AAS 205th Meeting, 9-13 January 2005
Session 130 Astronomical Research with the Virtual Observatory
Special Session, Wednesday, January 12, 2005, 2:00-3:30pm, Royal Palm 1-3

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[130.10] NVO LITE - Harnessing the VO for Education

K. Brecher, E. Weeks, P. Carr (Boston U.)

Spectroscopy is probably the most important tool used by astronomers to disentangle the nature of the universe. However, it is one of the most challenging subjects for undergraduates to understand. Students often seem baffled by the connection between a spectrum seen visually as a color band and the same spectrum plotted graphically as intensity versus wavelength or frequency. Because of this, we are currently developing a suite of spectroscopic tools for astronomy education as part of Project LITE (Light Inquiry Through Experiments). We are also assessing the effectiveness of these tools in improving conceptual understanding of spectral phenomena by undergraduates taking introductory astronomy courses. Project LITE includes take-home laboratory materials and experiments that are integrated with web-based software. A core software application - the Spectrum Explorer (SPEX) makes possible the creation and analysis of spectra using drawing, blackbody, power law and other tools. The first release of SPEX runs as a Java applet. It is being extended to act as a client of the Spectrum Services of the Virtual Observatory and run as an application under Java Web Start. This development will help enable students to work with the VO catalogues that include the full range of spectra of essentially all known types of astronomical objects. Students will then be able to perform undergraduate astronomy exercises (such as the Hubble law and spectral classification) using real data. They will also be put in a position to be able to carry out original research of their own. SPEX (along with many other applets about both the physical and perceptual nature of light) can be found at the LITE web site http://lite.bu.edu. Project LITE is supported by NSF Grant #DUE-0125992. E. W. is supported by a NASA Graduate Student Research Fellowship, NASA Grant number NGT5-60482.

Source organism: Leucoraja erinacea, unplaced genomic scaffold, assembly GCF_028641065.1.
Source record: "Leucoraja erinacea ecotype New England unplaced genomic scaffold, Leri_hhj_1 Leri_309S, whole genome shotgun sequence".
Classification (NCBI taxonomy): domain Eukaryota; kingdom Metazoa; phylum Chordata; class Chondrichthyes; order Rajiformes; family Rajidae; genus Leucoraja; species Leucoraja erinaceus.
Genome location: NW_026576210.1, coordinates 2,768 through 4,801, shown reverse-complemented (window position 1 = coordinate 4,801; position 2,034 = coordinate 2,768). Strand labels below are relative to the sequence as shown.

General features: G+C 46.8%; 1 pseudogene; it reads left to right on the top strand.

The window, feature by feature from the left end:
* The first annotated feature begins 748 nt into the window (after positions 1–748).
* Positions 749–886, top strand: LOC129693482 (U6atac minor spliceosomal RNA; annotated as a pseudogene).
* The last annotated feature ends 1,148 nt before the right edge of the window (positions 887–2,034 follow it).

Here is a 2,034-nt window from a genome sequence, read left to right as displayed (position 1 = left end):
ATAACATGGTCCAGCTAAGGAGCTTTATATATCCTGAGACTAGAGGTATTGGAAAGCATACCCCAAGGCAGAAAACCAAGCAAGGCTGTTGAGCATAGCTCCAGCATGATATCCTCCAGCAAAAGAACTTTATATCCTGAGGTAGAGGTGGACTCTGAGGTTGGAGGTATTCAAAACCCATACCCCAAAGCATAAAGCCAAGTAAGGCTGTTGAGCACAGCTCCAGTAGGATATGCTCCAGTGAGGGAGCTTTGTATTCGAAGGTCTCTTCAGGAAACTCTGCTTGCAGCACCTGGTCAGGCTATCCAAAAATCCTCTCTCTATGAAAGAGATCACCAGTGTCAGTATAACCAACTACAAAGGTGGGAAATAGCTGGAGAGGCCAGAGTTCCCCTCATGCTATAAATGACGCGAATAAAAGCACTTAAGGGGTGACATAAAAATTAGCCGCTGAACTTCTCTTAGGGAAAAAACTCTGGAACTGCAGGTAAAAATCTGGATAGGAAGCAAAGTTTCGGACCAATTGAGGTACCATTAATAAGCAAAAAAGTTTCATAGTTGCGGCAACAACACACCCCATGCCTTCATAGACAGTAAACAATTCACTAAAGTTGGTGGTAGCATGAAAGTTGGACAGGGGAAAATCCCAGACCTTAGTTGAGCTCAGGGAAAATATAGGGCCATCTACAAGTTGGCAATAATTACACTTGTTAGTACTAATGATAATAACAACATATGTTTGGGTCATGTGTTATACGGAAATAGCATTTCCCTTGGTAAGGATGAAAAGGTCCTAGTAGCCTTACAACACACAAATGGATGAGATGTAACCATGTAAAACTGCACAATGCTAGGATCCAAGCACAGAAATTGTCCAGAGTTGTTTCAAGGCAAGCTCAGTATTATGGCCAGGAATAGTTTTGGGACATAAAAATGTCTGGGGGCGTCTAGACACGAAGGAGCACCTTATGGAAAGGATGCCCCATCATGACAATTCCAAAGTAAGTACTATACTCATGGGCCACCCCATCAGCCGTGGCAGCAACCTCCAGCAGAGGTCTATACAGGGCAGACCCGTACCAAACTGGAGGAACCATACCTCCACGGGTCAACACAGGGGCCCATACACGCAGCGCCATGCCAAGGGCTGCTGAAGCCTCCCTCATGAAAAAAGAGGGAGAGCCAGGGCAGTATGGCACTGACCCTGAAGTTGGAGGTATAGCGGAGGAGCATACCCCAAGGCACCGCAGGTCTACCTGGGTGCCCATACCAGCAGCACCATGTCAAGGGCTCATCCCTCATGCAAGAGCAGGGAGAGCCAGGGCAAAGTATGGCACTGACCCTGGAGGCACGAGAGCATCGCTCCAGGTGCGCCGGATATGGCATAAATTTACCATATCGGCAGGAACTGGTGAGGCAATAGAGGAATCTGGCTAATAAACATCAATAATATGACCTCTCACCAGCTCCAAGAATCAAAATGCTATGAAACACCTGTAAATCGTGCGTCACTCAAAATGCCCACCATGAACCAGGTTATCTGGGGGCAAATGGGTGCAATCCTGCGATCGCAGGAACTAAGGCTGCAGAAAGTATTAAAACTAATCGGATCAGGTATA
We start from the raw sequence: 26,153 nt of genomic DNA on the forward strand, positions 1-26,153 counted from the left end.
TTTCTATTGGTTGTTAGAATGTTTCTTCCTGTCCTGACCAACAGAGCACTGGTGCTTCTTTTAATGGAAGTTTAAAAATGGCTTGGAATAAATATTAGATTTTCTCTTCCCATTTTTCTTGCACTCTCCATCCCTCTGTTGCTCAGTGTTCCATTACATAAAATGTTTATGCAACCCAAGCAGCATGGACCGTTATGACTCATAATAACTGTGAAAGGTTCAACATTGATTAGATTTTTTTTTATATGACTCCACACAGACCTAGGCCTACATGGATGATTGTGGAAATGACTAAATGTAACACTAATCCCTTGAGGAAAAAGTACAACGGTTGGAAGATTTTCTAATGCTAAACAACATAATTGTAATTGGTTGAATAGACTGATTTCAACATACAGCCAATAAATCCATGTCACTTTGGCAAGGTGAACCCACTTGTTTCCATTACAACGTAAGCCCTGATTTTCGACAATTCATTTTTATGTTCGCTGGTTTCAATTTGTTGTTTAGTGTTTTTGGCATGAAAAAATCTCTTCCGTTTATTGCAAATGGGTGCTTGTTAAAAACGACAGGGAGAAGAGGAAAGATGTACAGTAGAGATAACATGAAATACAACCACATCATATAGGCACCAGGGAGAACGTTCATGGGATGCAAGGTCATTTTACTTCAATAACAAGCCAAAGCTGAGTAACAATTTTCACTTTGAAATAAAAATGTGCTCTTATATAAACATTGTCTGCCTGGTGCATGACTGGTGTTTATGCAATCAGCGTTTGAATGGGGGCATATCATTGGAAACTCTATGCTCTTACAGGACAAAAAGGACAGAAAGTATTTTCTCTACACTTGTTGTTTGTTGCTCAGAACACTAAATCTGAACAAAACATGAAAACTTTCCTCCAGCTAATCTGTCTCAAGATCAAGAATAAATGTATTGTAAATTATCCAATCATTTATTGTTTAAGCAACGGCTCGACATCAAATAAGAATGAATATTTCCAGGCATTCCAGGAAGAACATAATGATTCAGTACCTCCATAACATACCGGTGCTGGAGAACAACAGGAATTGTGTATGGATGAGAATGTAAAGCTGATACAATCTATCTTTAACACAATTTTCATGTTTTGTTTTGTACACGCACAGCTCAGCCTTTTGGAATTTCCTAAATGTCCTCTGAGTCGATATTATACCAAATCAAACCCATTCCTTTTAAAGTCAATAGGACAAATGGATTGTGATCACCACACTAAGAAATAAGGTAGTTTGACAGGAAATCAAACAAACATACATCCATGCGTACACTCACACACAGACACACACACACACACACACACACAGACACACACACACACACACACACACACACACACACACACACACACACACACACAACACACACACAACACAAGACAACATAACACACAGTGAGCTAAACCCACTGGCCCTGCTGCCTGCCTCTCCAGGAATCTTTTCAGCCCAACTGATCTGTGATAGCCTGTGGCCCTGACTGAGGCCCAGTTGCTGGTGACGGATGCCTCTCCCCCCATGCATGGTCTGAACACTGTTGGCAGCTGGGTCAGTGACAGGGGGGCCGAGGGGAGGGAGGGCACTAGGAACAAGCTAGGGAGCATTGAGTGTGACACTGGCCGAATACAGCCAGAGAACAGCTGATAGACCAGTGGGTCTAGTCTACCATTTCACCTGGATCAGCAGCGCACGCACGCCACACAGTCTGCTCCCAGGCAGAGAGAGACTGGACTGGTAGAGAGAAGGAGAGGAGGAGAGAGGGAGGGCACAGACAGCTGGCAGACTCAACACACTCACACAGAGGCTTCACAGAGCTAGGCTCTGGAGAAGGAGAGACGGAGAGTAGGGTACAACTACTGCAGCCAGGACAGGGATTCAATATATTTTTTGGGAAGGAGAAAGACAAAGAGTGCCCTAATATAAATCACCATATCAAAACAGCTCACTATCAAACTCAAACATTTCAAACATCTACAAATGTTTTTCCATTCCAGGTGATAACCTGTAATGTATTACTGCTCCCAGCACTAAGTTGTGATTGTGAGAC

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Bulletin of the American Astronomical Society, 36 5
© 2004. The American Astronomical Society.